I think that novels tend to fail not when the characters are not vivid or deep enough, but when the novel in question has failed to teach us how to adapt to its conventions, has failed to manage a specific hunger for its own characters, its own reality level. 
Let that sink in. Genre, literary, whatever kind of fiction—and heck, nonfiction too—it all comes down to the degree to which the writer has managed a hunger in the reader for itself and its characters.

In "The Invisible Man," Chesterton's management is clunky at best. I'm baffled by Gardner's note that "This is perhaps the best known, most anthologized of all Father Brown stories." Father Brown doesn't even show up until twelve pages in. Before that, we get Angus (who, as I far as I know, is not a recurring or otherwise significant Chesterton character) peering in at a sweets-shop window, entering and proposing to a pretty shopgirl he barely knows, then her long tale of the two men (ugly! and loafers!) who already spontaneously asked her to marry them, and how they went away to seek their fortunes which they already had but she ;lajksdfa;ljwhocares… It really goes on for quite awhile.

Should I excuse this as some kind of generational thing? If I expect a mystery story to dash out of the starting gate like a hopped-up greyhound, it's got to be because of genre conventions, right? In 1911, maybe a guy was free to write his romance-slash-mystery with a little bit of AWESOMEROBOTS thrown in for color. Maybe he didn't have to plunge right into murder, but could take his time and weave a little story about some people inveigled in curious circumstances.

Except that Chesterton's own subplots, which dominate the first two-thirds of the story, don't appear to interest even him. After the first of Angus' romantic rivals is killed, and then the second is caught and shown to be the killer (how he got away with it—not who he is—is supposed to be the story's clever reveal, so that's not really a spoiler), Chesterton dispenses with the love story he spent pages and pages setting up with this unevocative sentence:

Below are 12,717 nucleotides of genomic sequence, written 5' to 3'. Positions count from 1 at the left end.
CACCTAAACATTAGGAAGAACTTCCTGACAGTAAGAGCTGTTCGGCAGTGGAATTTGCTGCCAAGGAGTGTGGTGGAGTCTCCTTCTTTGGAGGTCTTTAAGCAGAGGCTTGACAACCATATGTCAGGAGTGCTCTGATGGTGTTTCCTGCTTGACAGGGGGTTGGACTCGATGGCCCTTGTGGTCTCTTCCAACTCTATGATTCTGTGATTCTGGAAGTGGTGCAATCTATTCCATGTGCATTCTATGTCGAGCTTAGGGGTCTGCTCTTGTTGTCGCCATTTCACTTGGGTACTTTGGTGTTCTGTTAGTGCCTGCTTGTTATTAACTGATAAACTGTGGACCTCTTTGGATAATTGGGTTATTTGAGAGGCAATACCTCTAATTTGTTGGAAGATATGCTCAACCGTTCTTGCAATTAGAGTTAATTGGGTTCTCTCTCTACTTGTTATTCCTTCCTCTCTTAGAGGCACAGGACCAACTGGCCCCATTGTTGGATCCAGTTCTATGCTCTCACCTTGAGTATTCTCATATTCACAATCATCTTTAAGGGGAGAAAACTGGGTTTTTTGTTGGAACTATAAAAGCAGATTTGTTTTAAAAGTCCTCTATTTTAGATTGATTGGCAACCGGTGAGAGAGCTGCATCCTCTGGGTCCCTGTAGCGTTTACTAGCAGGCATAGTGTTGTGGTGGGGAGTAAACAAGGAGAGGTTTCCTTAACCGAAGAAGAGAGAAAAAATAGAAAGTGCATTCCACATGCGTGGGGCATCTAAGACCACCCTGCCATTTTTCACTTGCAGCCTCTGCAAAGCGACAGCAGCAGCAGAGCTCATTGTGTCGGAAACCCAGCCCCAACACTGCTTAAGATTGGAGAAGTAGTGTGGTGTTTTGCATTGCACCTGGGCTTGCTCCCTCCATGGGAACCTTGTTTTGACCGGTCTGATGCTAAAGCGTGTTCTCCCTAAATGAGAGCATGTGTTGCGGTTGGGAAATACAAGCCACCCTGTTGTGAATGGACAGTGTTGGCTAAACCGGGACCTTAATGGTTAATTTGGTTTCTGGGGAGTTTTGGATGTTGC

John Turnbull Angus went back to the lady at the shop, with whom that imprudent young man contrives to be extremely comfortable. 
---.  Uh, great.

So it's not that Chesterton was mixing different elements in some unorthodox way. It's more that he doesn't seem to have gone back once he reached the end to make sure that it still had something to do with his beginning. I cannot hunger for the reality level of "The Invisible Man" because it isn't sure, itself, of its level. Some wise editing could have made this a much stronger story. Gardner mentions several times that Chesterton wrote the Father Brown stories for money and that they do not represent his finest writing and I get that. It's probably even truer today that most people making a living off their writing can't afford to be too fussy about it when deadlines and cashmoney are involved. I'm also not immune to being charmed by the quaint weirdness of these stories, in spite of their flaws. So it is with everything we read as writers—we are always taking stock on what to steal, what to love, what to discard, and what to improve upon.


Anonymous said...

I just wanted you to know that I have gone to your blog because of the keywords posted on facebook-I like it! I am new to the world of the blog-yes, a little late..

Rick McAllister

Lisa Barrow said...

Thanks, Rick!